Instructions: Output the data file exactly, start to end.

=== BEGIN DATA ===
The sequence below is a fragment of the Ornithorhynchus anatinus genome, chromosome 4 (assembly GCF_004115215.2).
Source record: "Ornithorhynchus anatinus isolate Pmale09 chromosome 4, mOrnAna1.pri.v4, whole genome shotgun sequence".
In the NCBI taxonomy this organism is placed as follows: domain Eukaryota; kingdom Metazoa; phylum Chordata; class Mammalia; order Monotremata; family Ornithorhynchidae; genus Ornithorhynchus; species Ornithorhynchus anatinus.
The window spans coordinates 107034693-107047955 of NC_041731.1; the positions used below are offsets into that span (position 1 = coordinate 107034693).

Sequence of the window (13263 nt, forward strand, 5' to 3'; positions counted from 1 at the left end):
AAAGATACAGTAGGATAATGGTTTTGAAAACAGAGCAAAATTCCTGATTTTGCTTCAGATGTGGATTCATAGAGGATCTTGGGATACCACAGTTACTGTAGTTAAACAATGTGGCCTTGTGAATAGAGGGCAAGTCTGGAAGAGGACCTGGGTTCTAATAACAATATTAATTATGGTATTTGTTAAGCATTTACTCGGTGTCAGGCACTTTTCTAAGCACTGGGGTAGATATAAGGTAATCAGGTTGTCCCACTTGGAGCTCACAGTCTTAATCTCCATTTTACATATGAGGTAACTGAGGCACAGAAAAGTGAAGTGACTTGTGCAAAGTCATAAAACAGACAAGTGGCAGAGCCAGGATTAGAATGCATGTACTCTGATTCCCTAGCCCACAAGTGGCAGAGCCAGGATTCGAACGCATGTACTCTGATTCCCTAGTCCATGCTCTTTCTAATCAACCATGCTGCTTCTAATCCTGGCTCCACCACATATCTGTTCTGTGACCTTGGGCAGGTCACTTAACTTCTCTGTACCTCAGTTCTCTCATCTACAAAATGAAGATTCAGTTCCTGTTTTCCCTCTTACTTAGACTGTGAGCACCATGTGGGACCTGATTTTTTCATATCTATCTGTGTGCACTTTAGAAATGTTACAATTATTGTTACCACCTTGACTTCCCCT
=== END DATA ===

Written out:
The sequence below is a fragment of the Ornithorhynchus anatinus genome, chromosome 4 (assembly GCF_004115215.2).
Source record: "Ornithorhynchus anatinus isolate Pmale09 chromosome 4, mOrnAna1.pri.v4, whole genome shotgun sequence".
In the NCBI taxonomy this organism is placed as follows: domain Eukaryota; kingdom Metazoa; phylum Chordata; class Mammalia; order Monotremata; family Ornithorhynchidae; genus Ornithorhynchus; species Ornithorhynchus anatinus.
The window spans coordinates 107034693-107047955 of NC_041731.1; the positions used below are offsets into that span (position 1 = coordinate 107034693).

Sequence of the window (13263 nt, forward strand, 5' to 3'; positions counted from 1 at the left end):
AAAGATACAGTAGGATAATGGTTTTGAAAACAGAGCAAAATTCCTGATTTTGCTTCAGATGTGGATTCATAGAGGATCTTGGGATACCACAGTTACTGTAGTTAAACAATGTGGCCTTGTGAATAGAGGGCAAGTCTGGAAGAGGACCTGGGTTCTAATAACAATATTAATTATGGTATTTGTTAAGCATTTACTCGGTGTCAGGCACTTTTCTAAGCACTGGGGTAGATATAAGGTAATCAGGTTGTCCCACTTGGAGCTCACAGTCTTAATCTCCATTTTACATATGAGGTAACTGAGGCACAGAAAAGTGAAGTGACTTGTGCAAAGTCATAAAACAGACAAGTGGCAGAGCCAGGATTAGAATGCATGTACTCTGATTCCCTAGCCCACAAGTGGCAGAGCCAGGATTCGAACGCATGTACTCTGATTCCCTAGTCCATGCTCTTTCTAATCAACCATGCTGCTTCTAATCCTGGCTCCACCACATATCTGTTCTGTGACCTTGGGCAGGTCACTTAACTTCTCTGTACCTCAGTTCTCTCATCTACAAAATGAAGATTCAGTTCCTGTTTTCCCTCTTACTTAGACTGTGAGCACCATGTGGGACCTGATTTTTTCATATCTATCTGTGTGCACTTTAGAAATGTTACAATTATTGTTACCACCTTGACTTCCCCT